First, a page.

Commentary: Tenure's protections necessary
By Karen E. Magee
Sunday, July 20, 2014
Here's the truth about tenure: It is an absolutely necessary safeguard that allows all the good teachers in New York to speak freely as professionals on behalf of their students.
Unfortunately, misinformation about tenure persists, spread by the wealthy elite and anti-union forces who deliberately distort its meaning as part of their all-out war against workers' rights. More misrepresentations about tenure — from pseudo-experts like former CNN anchor Campbell Brown — will soon be coming to New York in the form of copycat lawsuits similar to the Vergara case now before the California courts.
Like the case against tenure in California, these will also be without merit.
History shows tenure's basic protections are necessary. In public education, teachers, administrators and other school staff must be free to speak out on important issues — like the effects of poverty and over-testing on student learning — without fear of reprisal. In fact, many times as a special education teacher in Harrison, I spoke up as a professional for what was best for my students. I advocated for the additional services my students needed because I could not be arbitrarily dismissed for doing so.
Picture what would happen if teachers — perhaps your child's teacher — could be fired at will or face career jeopardy for politically motivated reasons. Instead, teachers are able to join parents in denouncing excessive standardized testing. They stand up at board meetings and oppose budget cuts that hurt students. And, in communities where rising property taxes are triggering loud opposition, they don't have to worry that their school board will simply lay off the most expensive teachers — even if they happen to be the best and most experienced — to save money.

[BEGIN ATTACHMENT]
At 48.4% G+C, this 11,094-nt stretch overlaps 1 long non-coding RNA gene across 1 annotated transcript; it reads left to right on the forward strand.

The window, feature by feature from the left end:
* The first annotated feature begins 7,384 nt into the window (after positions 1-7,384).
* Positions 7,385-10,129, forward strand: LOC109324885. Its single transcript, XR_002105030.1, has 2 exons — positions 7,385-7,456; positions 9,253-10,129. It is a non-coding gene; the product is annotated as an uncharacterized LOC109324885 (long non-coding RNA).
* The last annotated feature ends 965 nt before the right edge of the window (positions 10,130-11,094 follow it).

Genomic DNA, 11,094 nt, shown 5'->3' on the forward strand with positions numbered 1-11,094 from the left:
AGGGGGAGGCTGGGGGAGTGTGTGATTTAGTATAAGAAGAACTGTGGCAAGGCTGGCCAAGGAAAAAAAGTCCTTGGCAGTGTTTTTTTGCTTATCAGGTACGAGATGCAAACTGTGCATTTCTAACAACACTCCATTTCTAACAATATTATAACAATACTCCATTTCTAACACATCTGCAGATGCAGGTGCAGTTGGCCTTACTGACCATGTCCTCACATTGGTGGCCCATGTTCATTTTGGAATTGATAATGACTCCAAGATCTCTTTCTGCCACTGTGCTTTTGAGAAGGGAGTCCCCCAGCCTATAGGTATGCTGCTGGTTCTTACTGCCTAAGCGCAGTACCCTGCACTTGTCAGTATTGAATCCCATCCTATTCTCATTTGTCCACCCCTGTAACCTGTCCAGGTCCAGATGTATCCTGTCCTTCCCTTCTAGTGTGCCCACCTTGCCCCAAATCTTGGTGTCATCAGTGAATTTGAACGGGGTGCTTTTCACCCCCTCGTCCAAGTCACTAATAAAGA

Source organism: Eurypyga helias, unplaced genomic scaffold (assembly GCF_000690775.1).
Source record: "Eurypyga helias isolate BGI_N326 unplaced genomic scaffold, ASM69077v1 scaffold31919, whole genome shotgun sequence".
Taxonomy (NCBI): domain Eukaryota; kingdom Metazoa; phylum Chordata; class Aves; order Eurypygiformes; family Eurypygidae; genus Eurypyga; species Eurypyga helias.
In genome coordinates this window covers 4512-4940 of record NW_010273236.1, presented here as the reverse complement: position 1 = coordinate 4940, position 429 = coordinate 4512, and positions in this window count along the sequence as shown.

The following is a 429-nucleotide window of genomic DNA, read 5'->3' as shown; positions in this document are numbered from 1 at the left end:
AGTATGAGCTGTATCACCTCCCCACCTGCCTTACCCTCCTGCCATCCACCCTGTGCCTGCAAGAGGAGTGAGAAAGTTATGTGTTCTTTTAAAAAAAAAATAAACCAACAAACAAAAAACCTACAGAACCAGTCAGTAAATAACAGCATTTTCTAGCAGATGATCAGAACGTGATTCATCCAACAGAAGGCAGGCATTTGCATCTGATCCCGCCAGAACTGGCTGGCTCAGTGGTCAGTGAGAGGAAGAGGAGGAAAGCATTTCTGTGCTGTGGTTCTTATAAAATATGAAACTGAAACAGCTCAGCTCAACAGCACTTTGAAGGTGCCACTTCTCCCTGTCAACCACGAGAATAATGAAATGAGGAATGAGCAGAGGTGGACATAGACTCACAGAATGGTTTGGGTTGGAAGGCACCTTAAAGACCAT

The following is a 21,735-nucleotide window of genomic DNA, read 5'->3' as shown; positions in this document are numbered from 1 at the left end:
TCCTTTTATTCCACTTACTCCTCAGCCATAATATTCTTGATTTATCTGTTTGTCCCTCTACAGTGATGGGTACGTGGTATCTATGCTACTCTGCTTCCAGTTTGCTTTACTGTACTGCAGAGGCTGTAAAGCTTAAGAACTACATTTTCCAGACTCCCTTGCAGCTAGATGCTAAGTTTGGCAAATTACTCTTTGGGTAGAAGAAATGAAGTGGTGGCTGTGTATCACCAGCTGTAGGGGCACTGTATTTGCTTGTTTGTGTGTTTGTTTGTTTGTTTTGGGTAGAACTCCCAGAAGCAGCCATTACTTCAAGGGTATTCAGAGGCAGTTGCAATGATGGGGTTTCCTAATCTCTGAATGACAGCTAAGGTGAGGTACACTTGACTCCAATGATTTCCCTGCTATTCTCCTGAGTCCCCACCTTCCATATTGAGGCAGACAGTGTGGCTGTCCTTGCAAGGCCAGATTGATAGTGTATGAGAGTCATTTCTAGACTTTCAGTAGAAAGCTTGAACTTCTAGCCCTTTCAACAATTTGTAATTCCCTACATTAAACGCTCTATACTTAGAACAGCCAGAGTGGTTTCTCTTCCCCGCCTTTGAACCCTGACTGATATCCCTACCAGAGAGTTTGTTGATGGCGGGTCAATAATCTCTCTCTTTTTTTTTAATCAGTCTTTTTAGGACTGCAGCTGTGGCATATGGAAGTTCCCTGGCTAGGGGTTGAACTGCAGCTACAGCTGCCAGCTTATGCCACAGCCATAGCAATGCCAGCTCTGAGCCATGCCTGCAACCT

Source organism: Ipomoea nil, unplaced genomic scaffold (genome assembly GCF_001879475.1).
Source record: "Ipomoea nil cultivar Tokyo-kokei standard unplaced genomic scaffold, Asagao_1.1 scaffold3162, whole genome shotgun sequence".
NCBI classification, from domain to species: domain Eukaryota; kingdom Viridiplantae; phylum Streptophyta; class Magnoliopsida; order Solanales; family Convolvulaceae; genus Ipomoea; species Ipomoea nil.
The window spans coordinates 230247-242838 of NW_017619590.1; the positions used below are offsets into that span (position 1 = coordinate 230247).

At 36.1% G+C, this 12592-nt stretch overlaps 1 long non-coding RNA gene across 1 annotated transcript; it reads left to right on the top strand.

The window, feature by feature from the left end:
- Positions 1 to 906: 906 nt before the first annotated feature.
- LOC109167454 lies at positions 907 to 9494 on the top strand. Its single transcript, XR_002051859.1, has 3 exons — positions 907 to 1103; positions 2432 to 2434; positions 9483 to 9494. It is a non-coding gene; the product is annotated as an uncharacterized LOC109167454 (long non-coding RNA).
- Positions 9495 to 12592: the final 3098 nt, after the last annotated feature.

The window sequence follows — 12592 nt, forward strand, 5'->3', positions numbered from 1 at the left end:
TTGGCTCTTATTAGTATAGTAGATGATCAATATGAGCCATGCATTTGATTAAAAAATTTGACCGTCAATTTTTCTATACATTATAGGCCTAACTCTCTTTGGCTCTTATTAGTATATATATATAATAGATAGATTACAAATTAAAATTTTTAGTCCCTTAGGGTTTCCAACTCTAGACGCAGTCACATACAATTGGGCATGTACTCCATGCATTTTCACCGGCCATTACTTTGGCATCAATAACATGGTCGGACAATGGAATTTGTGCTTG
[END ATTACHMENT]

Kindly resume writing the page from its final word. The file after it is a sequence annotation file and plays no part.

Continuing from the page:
In New York, teachers earn tenure after a three-year probationary period — a time in which thousands of would-be educators, facing the real-life accountability of teaching 30 students day after day, realize they don't have what it takes. They recognize on their own they are not cut out for the rigor of the classroom, or are counseled out by administrators and colleagues. Once a school board grants tenure, it only confers the right to a fair hearing before an impartial third-party if a district seeks to discipline or fire a teacher. This due process of law — the same underpinning that shields good police officers, firefighters and other public servants from nepotism, favoritism, patronage and other forms of arbitrary dismissal — is the linchpin of our judicial system and a concept grounded in the U.S. Constitution.
New York's teacher tenure law has been streamlined in recent years to answer those who said due process hearings took too long and cost too much.
In 2012, the law was amended to require all disciplinary hearings to be completed within five months. Most are settled before it gets that far — evidence the changes are working.
The improved tenure process means, in those rare cases in which the public trust is violated, guilty teachers are being removed without delay. And, when school districts misuse the law or bring baseless charges, innocent teachers are being returned to the classroom more swiftly.
No teacher — and no union — supports harboring those who can't teach effectively. And, every teacher I've ever met wants swift and severe justice for those who hurt kids or who tarnish their profession.
Often, the facts are in question. When that happens, New York must have a system grounded in the basic fairness and impartiality that due process provides — one that shields the 99.9 percent of good teachers from arbitrary dismissal while also expediently weeding out the very few bad ones who don't belong in our classrooms.
Karen E. Magee, a former elementary school teacher in Harrison, Westchester County, is president of the 600,000-member New York State United Teachers.